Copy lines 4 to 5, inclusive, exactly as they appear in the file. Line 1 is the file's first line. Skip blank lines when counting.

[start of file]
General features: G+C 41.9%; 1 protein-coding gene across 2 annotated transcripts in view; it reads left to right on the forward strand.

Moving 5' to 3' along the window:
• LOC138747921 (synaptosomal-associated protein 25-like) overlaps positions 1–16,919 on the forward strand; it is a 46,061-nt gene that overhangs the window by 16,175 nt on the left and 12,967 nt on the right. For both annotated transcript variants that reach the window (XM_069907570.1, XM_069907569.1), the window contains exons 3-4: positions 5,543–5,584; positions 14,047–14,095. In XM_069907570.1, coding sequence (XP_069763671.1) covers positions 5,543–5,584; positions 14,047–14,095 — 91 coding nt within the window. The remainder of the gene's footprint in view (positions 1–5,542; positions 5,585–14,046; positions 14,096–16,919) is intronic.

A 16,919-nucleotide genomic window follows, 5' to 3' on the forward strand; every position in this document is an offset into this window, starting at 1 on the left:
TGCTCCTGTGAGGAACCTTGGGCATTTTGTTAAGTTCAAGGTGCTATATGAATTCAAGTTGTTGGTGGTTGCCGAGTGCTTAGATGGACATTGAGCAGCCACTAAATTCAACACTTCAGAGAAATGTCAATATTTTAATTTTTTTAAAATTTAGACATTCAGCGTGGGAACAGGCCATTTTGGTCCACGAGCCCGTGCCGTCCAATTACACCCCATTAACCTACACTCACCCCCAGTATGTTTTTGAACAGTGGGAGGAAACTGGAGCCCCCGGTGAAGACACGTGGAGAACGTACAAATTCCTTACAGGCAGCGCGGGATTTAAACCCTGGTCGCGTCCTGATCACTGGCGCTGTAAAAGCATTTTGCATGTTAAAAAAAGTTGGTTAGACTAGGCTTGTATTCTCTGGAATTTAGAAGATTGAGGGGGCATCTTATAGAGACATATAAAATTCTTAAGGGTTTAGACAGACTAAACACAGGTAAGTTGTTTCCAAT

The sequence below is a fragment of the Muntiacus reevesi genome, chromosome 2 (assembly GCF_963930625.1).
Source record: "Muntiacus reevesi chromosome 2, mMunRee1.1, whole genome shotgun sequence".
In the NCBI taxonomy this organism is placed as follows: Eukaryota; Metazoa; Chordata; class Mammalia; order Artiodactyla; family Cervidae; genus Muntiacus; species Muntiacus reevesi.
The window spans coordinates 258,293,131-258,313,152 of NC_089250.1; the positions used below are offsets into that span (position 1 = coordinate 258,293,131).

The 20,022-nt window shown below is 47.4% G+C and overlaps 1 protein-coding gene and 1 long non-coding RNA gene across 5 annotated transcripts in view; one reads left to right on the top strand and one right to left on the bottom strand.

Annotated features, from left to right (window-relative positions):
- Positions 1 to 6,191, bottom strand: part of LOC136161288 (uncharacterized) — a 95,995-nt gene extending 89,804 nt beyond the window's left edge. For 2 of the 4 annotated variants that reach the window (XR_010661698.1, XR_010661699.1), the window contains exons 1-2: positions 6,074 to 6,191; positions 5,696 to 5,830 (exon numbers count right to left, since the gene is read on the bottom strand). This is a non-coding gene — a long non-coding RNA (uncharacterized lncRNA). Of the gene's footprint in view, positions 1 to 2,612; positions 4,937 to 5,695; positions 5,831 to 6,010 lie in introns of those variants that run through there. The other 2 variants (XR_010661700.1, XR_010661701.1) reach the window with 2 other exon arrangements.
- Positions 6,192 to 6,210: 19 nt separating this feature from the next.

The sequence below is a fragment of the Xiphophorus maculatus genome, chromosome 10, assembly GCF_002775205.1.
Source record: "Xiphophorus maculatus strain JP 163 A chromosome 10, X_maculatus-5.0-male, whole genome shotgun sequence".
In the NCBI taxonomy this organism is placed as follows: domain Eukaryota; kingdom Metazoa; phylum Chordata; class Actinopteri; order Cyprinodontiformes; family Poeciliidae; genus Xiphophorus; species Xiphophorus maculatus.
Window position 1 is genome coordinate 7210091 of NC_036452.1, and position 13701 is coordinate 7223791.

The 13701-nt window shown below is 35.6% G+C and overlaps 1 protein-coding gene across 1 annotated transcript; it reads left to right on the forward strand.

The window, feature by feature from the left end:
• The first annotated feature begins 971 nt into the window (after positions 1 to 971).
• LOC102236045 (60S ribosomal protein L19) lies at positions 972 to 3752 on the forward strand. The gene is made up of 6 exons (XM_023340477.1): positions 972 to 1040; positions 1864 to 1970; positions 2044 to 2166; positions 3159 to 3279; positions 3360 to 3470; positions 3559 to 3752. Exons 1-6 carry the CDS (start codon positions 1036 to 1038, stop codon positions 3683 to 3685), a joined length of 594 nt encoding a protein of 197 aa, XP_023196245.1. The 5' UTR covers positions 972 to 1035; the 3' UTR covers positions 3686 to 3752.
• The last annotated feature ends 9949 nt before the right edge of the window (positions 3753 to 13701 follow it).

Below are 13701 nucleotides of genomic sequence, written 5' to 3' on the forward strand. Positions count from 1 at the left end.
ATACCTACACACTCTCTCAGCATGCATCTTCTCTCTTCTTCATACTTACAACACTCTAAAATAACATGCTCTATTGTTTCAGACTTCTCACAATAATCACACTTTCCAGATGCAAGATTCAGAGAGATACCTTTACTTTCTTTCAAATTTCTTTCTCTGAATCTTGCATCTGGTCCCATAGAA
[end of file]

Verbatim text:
A 16,919-nucleotide genomic window follows, 5' to 3' on the forward strand; every position in this document is an offset into this window, starting at 1 on the left:
TGCTCCTGTGAGGAACCTTGGGCATTTTGTTAAGTTCAAGGTGCTATATGAATTCAAGTTGTTGGTGGTTGCCGAGTGCTTAGATGGACATTGAGCAGCCACTAAATTCAACACTTCAGAGAAATGTCAATATTTTAATTTTTTTAAAATTTAGACATTCAGCGTGGGAACAGGCCATTTTGGTCCACGAGCCCGTGCCGTCCAATTACACCCCATTAACCTACACTCACCCCCAGTATGTTTTTGAACAGTGGGAGGAAACTGGAGCCCCCGGTGAAGACACGTGGAGAACGTACAAATTCCTTACAGGCAGCGCGGGATTTAAACCCTGGTCGCGTCCTGATCACTGGCGCTGTAAAAGCATTTTGCATGTTAAAAAAAGTTGGTTAGACTAGGCTTGTATTCTCTGGAATTTAGAAGATTGAGGGGGCATCTTATAGAGACATATAAAATTCTTAAGGGTTTAGACAGACTAAACACAGGTAAGTTGTTTCCAAT